The Supreme Court of the United States held hearings March 26 and 27 on the constitutionality of California’s Proposition 8 and Section 3 of the federal Defense of Marriage Act. The proceedings yielded few surprises and few definitive outcomes.
The repeal of Section 3 of DOMA would be a landmark SCOTUS decision and would afford gay couples in states with marriage equality many of the federal rights they have previously been denied. It would help narrow the discrepancies between LGBT rights at the state and federal levels and, over time, simplify the grueling processes we endure when completing banal tasks straight couples take for granted, such as filing taxes and attaining employee benefits.
Though striking down Section 3 of DOMA would be an extraordinarily positive reflection of the growing support for LGBT rights in the United States, its repeal would ultimately have little effect on Pennsylvania law; repeal would not automatically mean that we will see marriage equality in all 50 states. The court will likely repeal the act but still permit states to ban gay marriage on an individual level, which leaves Pennsylvania free to continue to legally discriminate against LGBT couples and individuals.
The court also heard arguments on whether Prop. 8, a California ballot proposition passed in November 2008 that defined marriage as between one man and one woman, is constitutional. In August 2010, Hollingsworth v. Perry went before a federal court that ultimately found Prop. 8 to be unconstitutional, a ruling upheld by the Ninth Circuit Court of Appeals.
The arguments for Prop. 8, spearheaded by attorney Charles Cooper, rested primarily on an antiquated and naïve notion of “responsible procreation.” Cooper questioned same-sex couples’ ability to and method of conceiving and raising children, which may differ from opposite-sex couples. Justice Alito further added to this enlightened reasoning by asserting that gay marriage is simply a social experiment from the Netherlands that came about in 2000 and that it requires more research before determining whether or not it is beneficial. (Because we in today’s world know that all straight couples keep sex, marriage and family clean and sacred.) And when Justice Kagan asked Cooper, “If you are over the age of 55, you don’t help us serve the government’s interest in regulating procreation through marriage … So why is that different?” he had no response.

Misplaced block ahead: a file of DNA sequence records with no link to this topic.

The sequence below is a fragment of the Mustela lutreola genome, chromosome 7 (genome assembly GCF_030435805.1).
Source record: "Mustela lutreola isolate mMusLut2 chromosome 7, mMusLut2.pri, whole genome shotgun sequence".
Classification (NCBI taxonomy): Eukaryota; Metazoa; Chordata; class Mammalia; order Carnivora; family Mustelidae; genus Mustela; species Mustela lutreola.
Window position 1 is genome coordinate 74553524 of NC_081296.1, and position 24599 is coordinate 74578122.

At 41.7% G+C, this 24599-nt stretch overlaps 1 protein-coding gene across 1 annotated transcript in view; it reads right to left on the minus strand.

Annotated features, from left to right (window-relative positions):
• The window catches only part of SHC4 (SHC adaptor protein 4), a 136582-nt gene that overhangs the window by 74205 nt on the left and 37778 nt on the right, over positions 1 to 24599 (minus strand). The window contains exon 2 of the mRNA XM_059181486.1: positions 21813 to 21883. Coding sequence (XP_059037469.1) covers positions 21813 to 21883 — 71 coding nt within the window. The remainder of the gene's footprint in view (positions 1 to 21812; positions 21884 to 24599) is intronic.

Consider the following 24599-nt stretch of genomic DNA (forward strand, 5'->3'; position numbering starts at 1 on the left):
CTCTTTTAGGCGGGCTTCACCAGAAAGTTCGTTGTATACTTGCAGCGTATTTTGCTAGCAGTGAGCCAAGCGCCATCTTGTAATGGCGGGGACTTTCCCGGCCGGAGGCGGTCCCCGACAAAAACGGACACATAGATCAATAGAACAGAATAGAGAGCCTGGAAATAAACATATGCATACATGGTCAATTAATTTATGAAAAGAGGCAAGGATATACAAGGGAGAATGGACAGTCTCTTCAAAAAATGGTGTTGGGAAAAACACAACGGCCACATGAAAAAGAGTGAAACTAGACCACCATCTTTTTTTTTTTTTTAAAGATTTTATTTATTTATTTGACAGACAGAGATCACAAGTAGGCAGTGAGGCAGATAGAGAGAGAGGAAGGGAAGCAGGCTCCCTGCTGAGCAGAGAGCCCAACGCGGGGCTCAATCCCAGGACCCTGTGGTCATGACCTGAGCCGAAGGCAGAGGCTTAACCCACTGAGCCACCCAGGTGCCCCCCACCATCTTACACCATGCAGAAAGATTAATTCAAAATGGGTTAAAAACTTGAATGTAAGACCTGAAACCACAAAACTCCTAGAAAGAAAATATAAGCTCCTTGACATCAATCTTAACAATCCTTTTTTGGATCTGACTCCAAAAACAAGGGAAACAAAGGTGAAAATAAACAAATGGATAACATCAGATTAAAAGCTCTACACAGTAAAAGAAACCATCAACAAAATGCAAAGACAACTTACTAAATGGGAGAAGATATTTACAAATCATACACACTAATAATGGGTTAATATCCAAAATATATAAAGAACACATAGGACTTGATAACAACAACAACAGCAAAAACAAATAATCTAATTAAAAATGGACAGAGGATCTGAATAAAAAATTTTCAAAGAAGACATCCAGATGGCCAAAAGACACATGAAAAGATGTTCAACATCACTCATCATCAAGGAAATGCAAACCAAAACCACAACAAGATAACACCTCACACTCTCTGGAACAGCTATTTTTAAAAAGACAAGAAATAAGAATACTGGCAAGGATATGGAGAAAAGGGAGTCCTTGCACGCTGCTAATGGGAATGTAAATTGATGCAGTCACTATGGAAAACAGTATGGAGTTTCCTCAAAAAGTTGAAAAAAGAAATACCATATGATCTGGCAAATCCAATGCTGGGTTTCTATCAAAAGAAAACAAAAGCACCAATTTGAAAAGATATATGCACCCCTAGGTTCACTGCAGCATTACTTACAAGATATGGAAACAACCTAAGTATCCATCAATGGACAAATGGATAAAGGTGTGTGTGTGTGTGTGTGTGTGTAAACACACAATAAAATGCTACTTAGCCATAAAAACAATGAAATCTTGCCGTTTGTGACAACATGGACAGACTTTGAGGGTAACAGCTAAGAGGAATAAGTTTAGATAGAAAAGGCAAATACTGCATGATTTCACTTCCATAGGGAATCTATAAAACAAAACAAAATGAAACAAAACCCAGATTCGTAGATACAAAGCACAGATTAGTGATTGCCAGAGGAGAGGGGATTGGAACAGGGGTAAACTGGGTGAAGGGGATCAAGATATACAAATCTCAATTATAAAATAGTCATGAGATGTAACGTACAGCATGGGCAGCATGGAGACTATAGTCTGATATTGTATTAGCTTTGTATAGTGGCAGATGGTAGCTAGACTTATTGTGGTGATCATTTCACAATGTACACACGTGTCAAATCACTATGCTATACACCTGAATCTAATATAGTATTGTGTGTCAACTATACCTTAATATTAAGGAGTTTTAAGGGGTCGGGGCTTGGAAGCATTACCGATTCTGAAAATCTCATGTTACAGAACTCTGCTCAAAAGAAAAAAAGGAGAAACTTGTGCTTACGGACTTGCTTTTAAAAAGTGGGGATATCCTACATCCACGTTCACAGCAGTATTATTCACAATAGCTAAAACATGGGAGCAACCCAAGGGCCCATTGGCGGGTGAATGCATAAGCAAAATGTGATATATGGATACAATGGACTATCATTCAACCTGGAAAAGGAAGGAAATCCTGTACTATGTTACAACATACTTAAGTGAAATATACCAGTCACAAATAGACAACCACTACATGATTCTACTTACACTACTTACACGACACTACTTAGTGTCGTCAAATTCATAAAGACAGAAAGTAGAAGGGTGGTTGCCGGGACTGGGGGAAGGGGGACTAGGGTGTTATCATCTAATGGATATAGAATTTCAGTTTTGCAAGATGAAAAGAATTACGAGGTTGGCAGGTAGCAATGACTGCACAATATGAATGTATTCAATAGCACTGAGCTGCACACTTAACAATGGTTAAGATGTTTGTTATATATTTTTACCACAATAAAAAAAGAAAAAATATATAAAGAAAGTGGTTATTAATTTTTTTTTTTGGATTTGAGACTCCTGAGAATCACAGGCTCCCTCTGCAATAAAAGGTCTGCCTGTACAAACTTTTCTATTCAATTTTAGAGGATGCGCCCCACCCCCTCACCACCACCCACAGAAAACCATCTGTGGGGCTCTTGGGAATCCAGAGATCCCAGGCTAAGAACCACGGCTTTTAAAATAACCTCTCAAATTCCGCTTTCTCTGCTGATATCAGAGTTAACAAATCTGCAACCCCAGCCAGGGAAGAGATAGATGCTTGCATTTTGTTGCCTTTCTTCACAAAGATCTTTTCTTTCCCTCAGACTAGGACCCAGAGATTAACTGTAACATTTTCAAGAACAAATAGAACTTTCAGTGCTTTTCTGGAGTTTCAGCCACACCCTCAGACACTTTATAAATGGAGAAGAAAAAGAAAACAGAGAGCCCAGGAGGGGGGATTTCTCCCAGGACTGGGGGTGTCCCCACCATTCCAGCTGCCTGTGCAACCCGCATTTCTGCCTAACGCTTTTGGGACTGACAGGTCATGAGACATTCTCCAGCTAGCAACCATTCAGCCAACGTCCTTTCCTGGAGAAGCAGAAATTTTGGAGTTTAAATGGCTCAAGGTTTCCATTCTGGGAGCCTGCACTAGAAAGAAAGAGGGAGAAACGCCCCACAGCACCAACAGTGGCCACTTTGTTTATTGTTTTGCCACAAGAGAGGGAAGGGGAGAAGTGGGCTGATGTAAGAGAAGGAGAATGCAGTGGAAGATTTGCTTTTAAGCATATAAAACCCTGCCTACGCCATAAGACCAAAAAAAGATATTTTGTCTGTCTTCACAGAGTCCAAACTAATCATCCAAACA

Based on the Prop. 8 hearing, SCOTUS will likely decide that it cannot yet make a determination. While each justice’s stance on LGBT equality — whether favorable or unfavorable — is generally known, the panel is likely to rule that it is too soon for the court to tend to this matter. The court can declare that the case has no standing because the Prop. 8 ballot petitioners are not the proper parties to defend the measure. Moreover, it could rule that marriage is a state issue, and California has spoken. Either outcome likely leaves California with marriage equality come June.
Seven different courts have now found DOMA to be unconstitutional, and SCOTUS is now considering that question with U.S. v. Windsor. In 2009, Thea Spyer, the wife and 40-year-long partner of LGBT activist Edith Windsor, died. Though couples in “traditional” marriages can obtain their spouses’ inheritance tax-free, Windsor was forced to pay estate taxes totaling more than $363,000.
Harvard Law professor Vicki Jackson was appointed to argue that the Supreme Court did not have jurisdiction over the case at all. Under President Obama’s administration, the government will no longer defend DOMA. In a case of first impression involving the federal government, both the plaintiff and the government were in agreement that DOMA is unconstitutional, leaving the justices perplexed as to why the case was even before it. And, similar to the Prop. 8 case, it is clear that several justices are concerned if they have the authority to render a decision on a matter that has traditionally been a state issue. Taking the case could, as swing vote Justice Kennedy said, question “whether the federal government has the authority to regulate marriages.”
If the court decides not to dismiss the case on “standing” grounds, as with Prop. 8, then it may also assert that the federal government overstepped its bounds by meddling in an issue that states have historically decided.
It is likely that the LGBT community will get two “wins” from these cases: By June, California will likely have marriage equality, and Section 3 of DOMA will be struck down. But, both of these victories may come without the Supreme Court definitively stating that marriage is a fundamental right to all Americans, gay or straight. It would be a large win on the national level, but without considerable long-term advocacy, there will be little change in Pennsylvania.
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